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Metals from asteroids

Asteroid mining may provide a valuable source of key metals for use on Earth

Words by Tiffany Sarfo
1 December 2023

An artist’s impression of Psyche, a metal-rich asteroid located in the main asteroid belt. NASA’s Psyche mission, which launched in October 2023, aims to reach and study the asteroid in mid-2029 (Image: Maxar/ASU/P. Rubin/NASA/JPL-Caltech)

Asteroids are often portrayed as interstellar treasure troves of precious metals. Asteroid mining may provide a valuable source of key metals for use on Earth, while resource extraction on other planetary bodies could enable the production of fuel and infrastructure during space missions, which may facilitate missions further afield. Many studied meteorites are fragments of asteroids, so a breadth of available meteoritic data can be used to understand whether extraterrestrial mineral exploration – for use on Earth or in space – is viable.

Using various statistical techniques, Kevin Cannon at the Colorado School of Mines, USA, and colleagues investigate the concentration of metals in meteorites by comparing the concentrations of 83 different elements in meteorites with terrestrial ores, using data from previously published studies.

The results highlight two groups of elements with asteroidal concentrations that significantly exceed terrestrial concentrations: platinum group metals (PGMs, such as platinum, palladium, and iridium) and base metals (such as iron, magnesium, and aluminium). Based on their economic value and declining ore grades on Earth, the results indicate that PGMs should be strongly considered for return-to-Earth missions.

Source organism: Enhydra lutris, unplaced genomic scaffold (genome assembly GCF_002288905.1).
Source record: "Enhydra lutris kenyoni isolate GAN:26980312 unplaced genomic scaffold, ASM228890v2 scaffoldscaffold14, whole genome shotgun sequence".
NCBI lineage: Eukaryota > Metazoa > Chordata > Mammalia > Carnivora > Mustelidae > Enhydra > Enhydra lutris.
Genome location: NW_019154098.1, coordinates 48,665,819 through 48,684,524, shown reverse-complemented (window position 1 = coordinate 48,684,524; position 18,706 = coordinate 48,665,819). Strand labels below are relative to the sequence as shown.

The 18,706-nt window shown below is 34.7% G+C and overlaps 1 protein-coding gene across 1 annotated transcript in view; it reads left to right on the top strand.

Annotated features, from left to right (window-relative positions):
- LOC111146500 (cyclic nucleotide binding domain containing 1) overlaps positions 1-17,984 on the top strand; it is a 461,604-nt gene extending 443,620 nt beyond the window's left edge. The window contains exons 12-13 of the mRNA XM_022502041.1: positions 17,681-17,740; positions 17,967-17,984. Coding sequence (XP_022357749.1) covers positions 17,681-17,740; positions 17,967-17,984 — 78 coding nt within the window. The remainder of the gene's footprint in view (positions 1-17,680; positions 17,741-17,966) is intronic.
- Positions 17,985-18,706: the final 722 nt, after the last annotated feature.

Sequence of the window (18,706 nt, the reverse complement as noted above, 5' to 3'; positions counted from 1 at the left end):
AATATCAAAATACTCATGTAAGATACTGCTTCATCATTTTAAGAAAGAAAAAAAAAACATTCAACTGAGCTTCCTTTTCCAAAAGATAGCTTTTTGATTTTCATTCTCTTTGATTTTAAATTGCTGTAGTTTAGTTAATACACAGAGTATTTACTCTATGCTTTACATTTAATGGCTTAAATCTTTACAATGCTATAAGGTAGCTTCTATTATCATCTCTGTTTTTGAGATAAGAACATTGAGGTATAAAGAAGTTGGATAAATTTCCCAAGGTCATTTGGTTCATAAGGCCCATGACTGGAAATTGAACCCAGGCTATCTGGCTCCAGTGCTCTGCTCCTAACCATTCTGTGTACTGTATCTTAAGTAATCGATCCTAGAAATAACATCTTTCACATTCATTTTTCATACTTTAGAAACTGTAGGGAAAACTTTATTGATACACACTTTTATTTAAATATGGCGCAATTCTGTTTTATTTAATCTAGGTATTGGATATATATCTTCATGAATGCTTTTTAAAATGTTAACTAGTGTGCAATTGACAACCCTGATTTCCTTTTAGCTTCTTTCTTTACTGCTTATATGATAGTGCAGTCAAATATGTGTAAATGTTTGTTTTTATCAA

Although base metals are also present in high concentrations in the meteorites, due to their terrestrial abundance it would not be economically viable to mine them from asteroids and return them to Earth. However, the team suggest that base metals could be used to build infrastructure in space, such as solar photovoltaic panels.

While the results make a strong case in favour of mining asteroids, the team emphasise that for this to become a reality, further research is needed to ensure that the processing of elements on asteroids is as efficient as mining processes on Earth.

Tiffany Sarfo


Planet. Space Sci. 225, 105608; doi.org/10.1016/j.pss.2022.105608

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